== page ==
In the mid-1890s, Daisy Warwick shocked society with her interest in socialist politics. At the time, British Socialism was a growing menace to the aristocracy and landed gentry, who viewed these working class rabble-rousers with disdain and anxiety. Daisy’s conversion to socialism came about when the Clarion, a weekly socialist newspaper, lambasted the lavish house-warming ball and party the naive Daisy felt sure was alleviating the poverty of the area. She traveled to Fleet Street as soon as possible to confront the editor of the newspaper, Robert Blatchford, only for Blatchford to rip apart everything she believed to be true. From then on, Daisy was determined to use her wealth and position to help the less fortunate. This of course caused much strain on her personal relationships, particularly with the Prince of Wales (though their romantic relationship quickly cooled, they remained great friends).
A few years after her conversion to socialism, Daisy grew just as interested in women’s rights, and was keenly interested in women’s education and employment. To that end, she decided to train educated women (that is, middle-class women) in horticulture and agriculture. She had already established a hostel for women pupils attending Reading College, and it seemed to her that “training at the Reading College in dairy work, market gardening, poultry-farming, bee-keeping, fruit growing, horticulture and grading, packing and marketing of produce, would appeal to many women of education, and would do something to meet the complaint that foreign competition was proving too much for our market gardeners.” She soon separated her hostel from Reading College and moved it to Studley Castle in Warwickshire in 1903, where it was named Studley Horticultural & Agricultural College for Women.
A contemporary description of the college:–
The park in which the College is situated is 340 acres in extent, and includes gardens and glass houses. The founder is responsible for the maintenance of the College, and Lady Warwick is assisted in its management by a committee of ladies and gentlemen. Instruction is given in horticulture, dairy-work, poultry keeping, bee keeping, fruit bottling and preserving, marketing, manual processes, and business methods, and students are prepared for the National Diploma in Dairying, the Certificates and Diplomas of the British Dairy Farmers’ Association, the College Certificate and Diploma in Dairying, and the examinations of the Royal Horticultural Society. The Certificate Courses are usually for one year, and the Diploma Courses for two years, with three years in the case of horticulture and bee keeping combined. The session is of forty weeks’ duration, and consists of three terms of about thirteen weeks each, beginning in September, January, and May. The number of students is between 30 and 40.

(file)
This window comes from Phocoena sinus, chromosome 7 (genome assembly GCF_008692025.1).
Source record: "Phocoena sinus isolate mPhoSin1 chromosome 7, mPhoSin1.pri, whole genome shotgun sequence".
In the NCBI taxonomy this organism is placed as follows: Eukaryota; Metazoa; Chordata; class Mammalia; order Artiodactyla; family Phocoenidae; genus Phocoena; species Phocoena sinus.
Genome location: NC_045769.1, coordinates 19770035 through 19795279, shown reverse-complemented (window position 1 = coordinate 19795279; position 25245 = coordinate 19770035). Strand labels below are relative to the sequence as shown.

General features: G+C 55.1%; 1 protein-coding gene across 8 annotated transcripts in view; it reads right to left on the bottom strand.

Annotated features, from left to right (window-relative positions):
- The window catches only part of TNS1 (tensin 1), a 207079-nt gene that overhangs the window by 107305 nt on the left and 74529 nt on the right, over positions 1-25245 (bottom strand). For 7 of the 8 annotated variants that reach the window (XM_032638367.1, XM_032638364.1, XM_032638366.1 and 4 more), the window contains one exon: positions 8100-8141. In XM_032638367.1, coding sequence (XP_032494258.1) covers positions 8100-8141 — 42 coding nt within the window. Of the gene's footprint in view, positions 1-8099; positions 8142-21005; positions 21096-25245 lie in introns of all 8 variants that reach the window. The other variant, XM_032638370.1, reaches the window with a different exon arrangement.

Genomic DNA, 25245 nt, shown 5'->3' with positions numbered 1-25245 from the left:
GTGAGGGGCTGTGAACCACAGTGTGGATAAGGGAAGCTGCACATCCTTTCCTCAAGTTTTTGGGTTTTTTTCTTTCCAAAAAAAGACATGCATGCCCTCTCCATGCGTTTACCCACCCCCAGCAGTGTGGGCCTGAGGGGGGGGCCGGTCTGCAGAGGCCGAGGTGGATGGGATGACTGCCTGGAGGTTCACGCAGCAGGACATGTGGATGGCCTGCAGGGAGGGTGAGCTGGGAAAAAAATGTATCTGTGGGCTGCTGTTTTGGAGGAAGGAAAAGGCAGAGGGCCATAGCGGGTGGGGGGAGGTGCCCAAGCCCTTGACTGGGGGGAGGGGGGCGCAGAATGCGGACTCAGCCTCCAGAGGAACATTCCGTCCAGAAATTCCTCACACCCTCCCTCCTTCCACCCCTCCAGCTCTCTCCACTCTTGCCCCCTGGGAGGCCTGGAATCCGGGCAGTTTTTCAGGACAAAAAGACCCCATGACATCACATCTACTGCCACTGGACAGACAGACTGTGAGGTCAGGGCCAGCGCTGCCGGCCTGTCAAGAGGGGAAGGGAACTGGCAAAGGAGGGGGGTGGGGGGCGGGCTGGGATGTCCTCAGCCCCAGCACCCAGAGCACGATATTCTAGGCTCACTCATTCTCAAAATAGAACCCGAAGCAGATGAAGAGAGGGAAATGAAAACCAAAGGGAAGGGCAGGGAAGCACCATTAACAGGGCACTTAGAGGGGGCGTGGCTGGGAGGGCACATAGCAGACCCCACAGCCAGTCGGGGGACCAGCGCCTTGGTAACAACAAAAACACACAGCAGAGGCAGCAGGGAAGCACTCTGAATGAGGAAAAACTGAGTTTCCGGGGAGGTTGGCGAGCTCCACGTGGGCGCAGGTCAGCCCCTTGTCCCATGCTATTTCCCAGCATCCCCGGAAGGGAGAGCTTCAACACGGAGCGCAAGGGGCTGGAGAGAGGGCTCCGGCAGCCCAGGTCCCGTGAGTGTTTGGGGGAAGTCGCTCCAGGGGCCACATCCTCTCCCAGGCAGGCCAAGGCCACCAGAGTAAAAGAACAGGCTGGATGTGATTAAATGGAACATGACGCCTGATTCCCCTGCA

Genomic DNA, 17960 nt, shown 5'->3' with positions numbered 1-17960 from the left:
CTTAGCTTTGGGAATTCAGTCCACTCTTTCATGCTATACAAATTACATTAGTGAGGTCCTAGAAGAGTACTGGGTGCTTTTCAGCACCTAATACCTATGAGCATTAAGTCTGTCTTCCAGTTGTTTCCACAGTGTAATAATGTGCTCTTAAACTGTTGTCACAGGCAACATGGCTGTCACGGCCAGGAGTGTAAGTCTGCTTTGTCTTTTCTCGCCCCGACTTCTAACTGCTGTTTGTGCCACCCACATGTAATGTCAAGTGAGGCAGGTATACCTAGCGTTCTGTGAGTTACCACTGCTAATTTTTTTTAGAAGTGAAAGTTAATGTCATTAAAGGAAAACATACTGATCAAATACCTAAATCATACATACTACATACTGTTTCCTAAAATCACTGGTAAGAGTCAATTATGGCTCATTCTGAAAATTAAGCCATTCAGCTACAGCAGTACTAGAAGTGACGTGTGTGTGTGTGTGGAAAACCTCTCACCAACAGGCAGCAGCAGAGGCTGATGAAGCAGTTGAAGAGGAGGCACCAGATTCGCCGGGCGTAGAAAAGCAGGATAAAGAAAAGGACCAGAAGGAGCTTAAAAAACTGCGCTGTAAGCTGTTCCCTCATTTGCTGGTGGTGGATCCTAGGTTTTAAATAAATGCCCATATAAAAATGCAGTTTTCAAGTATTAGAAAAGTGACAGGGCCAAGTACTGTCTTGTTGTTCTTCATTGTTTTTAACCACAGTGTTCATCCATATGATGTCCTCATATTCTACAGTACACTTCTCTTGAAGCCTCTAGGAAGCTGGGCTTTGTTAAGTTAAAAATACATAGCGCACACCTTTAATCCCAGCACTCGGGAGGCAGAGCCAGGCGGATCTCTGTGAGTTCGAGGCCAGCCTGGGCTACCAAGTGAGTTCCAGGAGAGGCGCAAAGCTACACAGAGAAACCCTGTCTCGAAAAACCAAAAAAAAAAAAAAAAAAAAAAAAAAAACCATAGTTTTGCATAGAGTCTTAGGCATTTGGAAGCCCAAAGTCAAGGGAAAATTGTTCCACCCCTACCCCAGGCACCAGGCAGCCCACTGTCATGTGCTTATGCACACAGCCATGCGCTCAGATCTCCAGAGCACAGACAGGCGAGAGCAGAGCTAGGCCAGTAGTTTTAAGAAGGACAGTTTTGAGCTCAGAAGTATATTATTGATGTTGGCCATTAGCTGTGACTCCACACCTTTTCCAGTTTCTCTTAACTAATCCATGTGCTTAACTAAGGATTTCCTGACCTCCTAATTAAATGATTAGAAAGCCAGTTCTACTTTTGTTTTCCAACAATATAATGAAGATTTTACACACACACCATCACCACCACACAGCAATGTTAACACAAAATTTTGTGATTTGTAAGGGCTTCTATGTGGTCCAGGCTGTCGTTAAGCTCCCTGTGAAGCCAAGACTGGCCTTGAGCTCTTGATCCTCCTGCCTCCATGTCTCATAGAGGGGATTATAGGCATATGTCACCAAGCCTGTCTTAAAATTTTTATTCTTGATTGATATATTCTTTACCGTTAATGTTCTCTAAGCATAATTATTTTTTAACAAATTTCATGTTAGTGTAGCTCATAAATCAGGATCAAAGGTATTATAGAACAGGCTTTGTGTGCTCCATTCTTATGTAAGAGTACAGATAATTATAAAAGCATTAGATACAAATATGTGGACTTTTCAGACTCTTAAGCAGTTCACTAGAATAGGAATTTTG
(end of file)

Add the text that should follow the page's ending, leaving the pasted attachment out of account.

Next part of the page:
Fees.—Full training, with board and residence, £80 to £120 ($400 to $600), according to accommodation required, with extras for bee keeping, fruit bottling, etc. Non-resident students, £1 5s. a week or £13 6s. 8d. per term.
Nature Study Courses of two weeks for men and women are held in the summer, the women being accommodated at the College, and the men in farm lodgings. Fees, £5 5s ($25)., inclusive.
Staff.—Founder: Lady Warwick. Warden: Miss Mabel C. Faithfull. Horticulture: Mr. W. Iggulden, F.R.H.S.; Mr. W. Sarsons. Botany: Mr. W. B. Groves, M.A. (Cantab). Poultry: Mr. George A. Palmer. Dairy Farming and Agriculture—Dairy Instructress: Miss K. A. Baynes, N.D.D., B.D.F.A., Diploma. Book Keeping and Business Training: Mr. A. E. M. Long (Chartered Accountant). Apiculture: Mr. W. Herrod, F.E.S. Fruit Bottling and Jam Making: Miss Cran. Cooking Lessons: Miss Faithfull.
As it turns out, Daisy was right on the nose, for Edwardian England’s greatest garden designer was a woman–Gertrude Jekyll, whose partnership with Edwin Lutyens produced some of England’s finest gardens. Jekyll, however, studied at the South Kensington School of Art, but famous alumni of Studley College included Adela Pankhurst and Taki Handa a “student and instructor at Doshisha Women’s College of Liberal Arts, Japan, who studied at Studley from 1906-1907, and designed a garden at Cowden Estate in Muckhart, Scotland.” Studley College remained an all-female agricultural college until it closed in 1969 (the castle is now a Best Western hotel), long after Lady Warwick’s death, and it joined Swanley Horticultural College for Women in Kent, and Frances Wolseley’s School of Gardening for Ladies, as a tangible method for “surplus” Victorian and Edwardian women to control their destinies.
History of Studley Castle
Photographs of Studley College, ca 1910-1930
“Horticultural Education in England, 1900-40: Middle-Class Women and Private Gardening Schools” Garden History
Vol. 31, No. 1 (Spring, 2003) by Anne Meredith